Polymer-based fabrics can be treated with substances like POLYGEINE, impregnating them with anti-microbial chemicals that neutralize odours. This treatment is especially helpful for multi-day or high-exertion activities where sweat buildup is inevitable.

Unfortunately, no garment can entirely prevent body odour, but that’s part of the adventure.

Fabric Types

Consider the various fabric types available. However, fabric choice is subjective; some might prefer merino in the jungle, while others wouldn’t. Personal experimentation is crucial here.

Common fabrics and their properties include:

  • Merino: natural animal wool, anti-microbial, absorbent, good thermal properties but might feel coarse and dry slowly due to its hydrophilic and hydrophobic nature.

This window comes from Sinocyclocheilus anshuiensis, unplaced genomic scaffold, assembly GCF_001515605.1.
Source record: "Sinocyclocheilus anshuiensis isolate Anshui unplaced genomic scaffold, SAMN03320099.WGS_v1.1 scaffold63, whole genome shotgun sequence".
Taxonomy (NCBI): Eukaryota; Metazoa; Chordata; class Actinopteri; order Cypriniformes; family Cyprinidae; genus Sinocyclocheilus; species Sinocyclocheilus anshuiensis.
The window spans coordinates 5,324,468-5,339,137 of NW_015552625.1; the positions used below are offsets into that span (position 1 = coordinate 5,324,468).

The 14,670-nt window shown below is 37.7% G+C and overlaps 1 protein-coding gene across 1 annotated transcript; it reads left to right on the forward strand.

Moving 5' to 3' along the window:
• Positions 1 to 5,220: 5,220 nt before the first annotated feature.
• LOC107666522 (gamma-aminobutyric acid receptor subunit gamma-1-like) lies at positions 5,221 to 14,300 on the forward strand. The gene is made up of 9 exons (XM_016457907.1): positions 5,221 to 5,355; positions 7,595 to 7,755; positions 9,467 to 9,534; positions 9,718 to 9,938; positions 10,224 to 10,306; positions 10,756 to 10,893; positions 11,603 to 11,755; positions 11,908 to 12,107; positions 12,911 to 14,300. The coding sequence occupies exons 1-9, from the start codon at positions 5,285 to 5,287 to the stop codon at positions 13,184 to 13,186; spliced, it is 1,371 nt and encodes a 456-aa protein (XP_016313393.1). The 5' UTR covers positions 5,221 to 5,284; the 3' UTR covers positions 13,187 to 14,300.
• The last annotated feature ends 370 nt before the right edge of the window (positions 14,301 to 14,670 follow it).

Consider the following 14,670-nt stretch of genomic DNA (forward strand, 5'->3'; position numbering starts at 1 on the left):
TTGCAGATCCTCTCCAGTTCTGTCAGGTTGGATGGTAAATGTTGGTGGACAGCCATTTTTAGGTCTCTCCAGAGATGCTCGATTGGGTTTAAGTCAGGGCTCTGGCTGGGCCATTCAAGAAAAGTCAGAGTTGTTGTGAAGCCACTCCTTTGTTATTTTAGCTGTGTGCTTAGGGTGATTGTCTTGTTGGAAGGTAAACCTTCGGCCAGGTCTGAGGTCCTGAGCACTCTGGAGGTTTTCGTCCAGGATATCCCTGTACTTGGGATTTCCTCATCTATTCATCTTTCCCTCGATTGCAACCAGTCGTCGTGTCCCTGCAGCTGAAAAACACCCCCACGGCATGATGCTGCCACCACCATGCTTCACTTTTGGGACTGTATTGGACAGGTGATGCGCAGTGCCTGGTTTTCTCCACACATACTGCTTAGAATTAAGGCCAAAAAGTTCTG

• Bamboo (viscose/rayon): natural plant-based fabric, anti-microbial, absorbent, soft feel but dries slowly and might hold water rather than wick it away.
  • Synthetic (polyester, nylon, polypropylene, etc.): derived from petrochemicals, can be treated to resist odours, non-absorbent, soft feel, good thermal properties both wet and dry, highly adaptable but has a negative environmental impact due to production and microplastic pollution.

Choosing the Best

Determining the best base layer is challenging! Personal preference, environmental impact, comfort, and appearance all influence performance and perception.

In cold conditions, staying dry and warm is crucial. Avoid sweating, but if it occurs, ensure the garment wicks moisture away and dries quickly.

In hot conditions, you’ll rely on sweating and airflow for cooling. Choose a garment that maximizes heat transfer processes.

Ultimately, experience brings knowledge. If uncertain, ask questions, explore options, and experiment to find the most suitable choice.

→  Test out your new base layers on one of our Extreme Medicine Courses!